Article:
These qualities are joyously on display in his 1879 opera Eugene Onegin, an adaptation of the novel in verse by Alexander Pushkin—himself a careful observer of Russian speech patterns, including peculiarities of the Orthodox Church service. Pushkin’s enormously popular writing is so embedded in the idiomatic twists and turns of Russian grammar that the translator, Vladimir Nabokov, needed two full volumes to make sense of the story in English, even though the original only runs about one hundred pages.
Pushkin’s story remains best known to non-Russian audiences via its operatic treatment, but was deeply familiar to native readers. For this reason Tchaikovsky felt comfortable leaving out large stretches of the narrative, confident that his listeners would be able to complete the story line in their imaginations. For the rest of us, the libretto is cohesive enough that these omissions do not really affect the overall structure of the story.
The music itself features the characteristic mix of distinctively Russian elements with a rigorous academic technique that we hear in all of Tchaikovsky’s great scores. The opera opens with a remarkable ensemble of four female voices, exuding sweetly doleful, folkloric melodies. Elsewhere, there are choruses that (almost ironically) would be at home within a Mussorgsky opera. Beyond these overtly Slavic traits, there is a traditional Italianate opera structure, both in terms of plot line and the dramatic placement of major arias, which speaks to the composer’s desire to reach an international audience. The 1892 premieres in London and Hamburg were indeed successful (a young Gustav Mahler was the conductor in Hamburg, whom Tchaikovsky instantly identified as a musical genius). Eugene Onegin, perhaps more than any work of art preceding it, proved that Russian culture is exportable.
Joseph Mechavich is principal conductor of Kentucky Opera. He has presided over productions for Deutsche Oper Berlin, Auckland Philharmonia/New Zealand Opera, Washington National Opera, New York City Opera, Arizona Opera, Calgary Opera, Dayton Opera, Des Moines Metro Opera, Florida Grand Opera, Madison Opera, Opera Saratoga Tulsa Opera, Utah Opera, , and Virginia Opera; and at the Aspen Music Festival, New England Conservatory of Music, and Oberlin Opera Theatre.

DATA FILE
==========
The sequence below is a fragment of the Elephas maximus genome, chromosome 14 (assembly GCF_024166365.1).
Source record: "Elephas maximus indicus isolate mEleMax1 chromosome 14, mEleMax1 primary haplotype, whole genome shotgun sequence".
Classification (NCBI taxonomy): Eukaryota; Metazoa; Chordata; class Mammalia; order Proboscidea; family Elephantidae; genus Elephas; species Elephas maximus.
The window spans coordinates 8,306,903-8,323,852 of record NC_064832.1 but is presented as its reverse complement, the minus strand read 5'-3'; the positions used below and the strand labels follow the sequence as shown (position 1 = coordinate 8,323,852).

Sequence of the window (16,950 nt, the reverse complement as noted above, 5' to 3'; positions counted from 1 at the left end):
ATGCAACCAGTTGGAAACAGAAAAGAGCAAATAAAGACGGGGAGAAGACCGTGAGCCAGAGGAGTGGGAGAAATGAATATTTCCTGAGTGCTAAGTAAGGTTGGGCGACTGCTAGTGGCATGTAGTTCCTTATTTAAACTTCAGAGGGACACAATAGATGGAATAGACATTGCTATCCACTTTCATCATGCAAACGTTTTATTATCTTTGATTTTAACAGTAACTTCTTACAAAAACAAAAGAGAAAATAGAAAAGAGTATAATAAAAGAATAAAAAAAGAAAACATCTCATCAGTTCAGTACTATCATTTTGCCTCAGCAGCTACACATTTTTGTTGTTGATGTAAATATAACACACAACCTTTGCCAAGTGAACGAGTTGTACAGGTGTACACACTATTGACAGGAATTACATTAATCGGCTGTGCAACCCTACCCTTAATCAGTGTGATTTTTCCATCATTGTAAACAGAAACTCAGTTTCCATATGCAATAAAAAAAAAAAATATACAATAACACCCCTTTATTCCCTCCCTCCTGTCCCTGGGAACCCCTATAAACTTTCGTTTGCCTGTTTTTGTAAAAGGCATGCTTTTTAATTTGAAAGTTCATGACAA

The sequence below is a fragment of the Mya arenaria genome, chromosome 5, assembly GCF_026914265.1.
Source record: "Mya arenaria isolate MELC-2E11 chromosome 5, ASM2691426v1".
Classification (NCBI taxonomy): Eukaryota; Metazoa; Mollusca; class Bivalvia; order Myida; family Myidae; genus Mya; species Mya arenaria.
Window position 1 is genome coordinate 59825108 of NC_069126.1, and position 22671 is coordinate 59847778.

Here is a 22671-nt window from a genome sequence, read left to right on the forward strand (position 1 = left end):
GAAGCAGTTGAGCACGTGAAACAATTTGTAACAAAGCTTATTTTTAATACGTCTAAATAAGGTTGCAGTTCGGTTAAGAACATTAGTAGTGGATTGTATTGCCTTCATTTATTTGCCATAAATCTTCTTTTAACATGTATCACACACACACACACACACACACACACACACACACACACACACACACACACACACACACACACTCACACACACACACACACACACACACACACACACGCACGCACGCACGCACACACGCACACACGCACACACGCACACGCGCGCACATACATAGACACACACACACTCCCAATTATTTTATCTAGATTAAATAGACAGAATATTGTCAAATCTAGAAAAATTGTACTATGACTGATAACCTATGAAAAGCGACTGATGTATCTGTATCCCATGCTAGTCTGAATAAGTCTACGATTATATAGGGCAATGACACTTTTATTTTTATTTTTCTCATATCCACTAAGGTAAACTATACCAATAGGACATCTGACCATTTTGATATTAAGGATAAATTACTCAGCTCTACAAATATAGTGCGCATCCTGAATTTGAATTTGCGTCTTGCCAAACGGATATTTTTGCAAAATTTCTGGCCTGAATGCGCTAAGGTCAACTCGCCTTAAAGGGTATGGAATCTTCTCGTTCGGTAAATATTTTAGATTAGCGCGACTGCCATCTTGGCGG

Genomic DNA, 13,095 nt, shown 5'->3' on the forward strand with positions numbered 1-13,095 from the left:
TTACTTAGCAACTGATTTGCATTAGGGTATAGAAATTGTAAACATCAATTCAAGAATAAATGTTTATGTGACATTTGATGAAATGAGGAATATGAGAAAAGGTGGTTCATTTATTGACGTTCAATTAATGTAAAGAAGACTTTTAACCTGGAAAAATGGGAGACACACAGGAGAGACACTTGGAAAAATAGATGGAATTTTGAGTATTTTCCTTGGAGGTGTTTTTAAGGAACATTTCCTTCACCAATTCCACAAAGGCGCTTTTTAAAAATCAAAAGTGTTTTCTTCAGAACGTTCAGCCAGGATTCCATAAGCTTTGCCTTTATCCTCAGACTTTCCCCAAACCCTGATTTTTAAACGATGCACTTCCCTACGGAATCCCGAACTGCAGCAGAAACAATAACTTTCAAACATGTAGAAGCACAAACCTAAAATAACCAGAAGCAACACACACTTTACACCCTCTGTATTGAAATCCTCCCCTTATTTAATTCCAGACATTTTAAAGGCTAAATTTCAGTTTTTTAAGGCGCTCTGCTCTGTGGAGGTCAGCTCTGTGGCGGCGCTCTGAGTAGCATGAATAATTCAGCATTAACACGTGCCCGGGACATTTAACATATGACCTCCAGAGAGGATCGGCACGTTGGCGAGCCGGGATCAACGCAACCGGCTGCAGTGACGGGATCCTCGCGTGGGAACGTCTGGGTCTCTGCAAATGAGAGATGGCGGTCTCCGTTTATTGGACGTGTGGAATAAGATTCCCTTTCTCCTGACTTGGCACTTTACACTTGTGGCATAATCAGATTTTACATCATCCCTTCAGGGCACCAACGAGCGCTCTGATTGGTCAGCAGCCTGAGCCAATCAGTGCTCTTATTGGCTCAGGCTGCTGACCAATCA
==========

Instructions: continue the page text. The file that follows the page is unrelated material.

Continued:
Mr. Mechavich is also known for his deep commitment to American opera. He has conducted productions of Nixon in China by John Adams; Susannah, Wuthering Heights, Of Mice and Men, and Cold Sassy Tree by Carlisle Floyd; and Moby-Dick, Great Scott, Out of Darkness, Dead Man Walking by Jake Heggie.
On the concert stage, Maestro Mechavich has appeared with the Florida and Sarasota orchestras, the Naples and Orlando philharmonics, the Oberlin Chamber Orchestra, and the Hartford, Virginia, and Waterbury symphonies
Mr. Mechavich has held the positions of principal conductor for Opera Birmingham and director of music for Orlando Opera; and served as cover conductor for the Santa Fe Opera. He studied at the Oberlin College Conservatory of Music and the Yale University School of Music.
Chas Rader-Shieber has directed over 30 productions for the Curtis Opera Theatre. His recent work outside of Philadelphia includes new productions of Grétry’s L’Amant jaloux for Pinchgut Opera, Faust for the Macau International Music Festival, La traviata for Pittsburgh Opera, Così fan tutte for Yale Opera, and Gluck’s Orphée et Eurydice for Des Moines Metro Opera. His work has been seen at the opera companies of Los Angeles, Washington National Opera, San Francisco, Santa Fe, Houston, Glimmerglass, St. Louis, Boston, Philadelphia, Minnesota, Vancouver, Staatstheater Darmstadt, the New York City Opera, and the Spoleto Festival, among others.
Having made a specialty of 17th- and 18th-century operas, he has directed Mozart’s Idomeneo, La Clemenza di Tito, Die Zauberflöte, Le nozze di Figaro,Don Giovanni, Il re pastore, and Così fan tutte; Handel’s Giulio Cesare, Semele, Ariodante, Acis and Galatea, Imeneo, Alcina, Xerxes, Partenope, Tolomeo, andFlavio; and works by Monteverdi, Cavalli, Purcell, Charpentier, and Gluck. Upcoming plans include Ariadne auf Naxos for Kentucky Opera, Rusalka for Des Moines Metro Opera, and Orfeo ed Euridice for Portland Opera.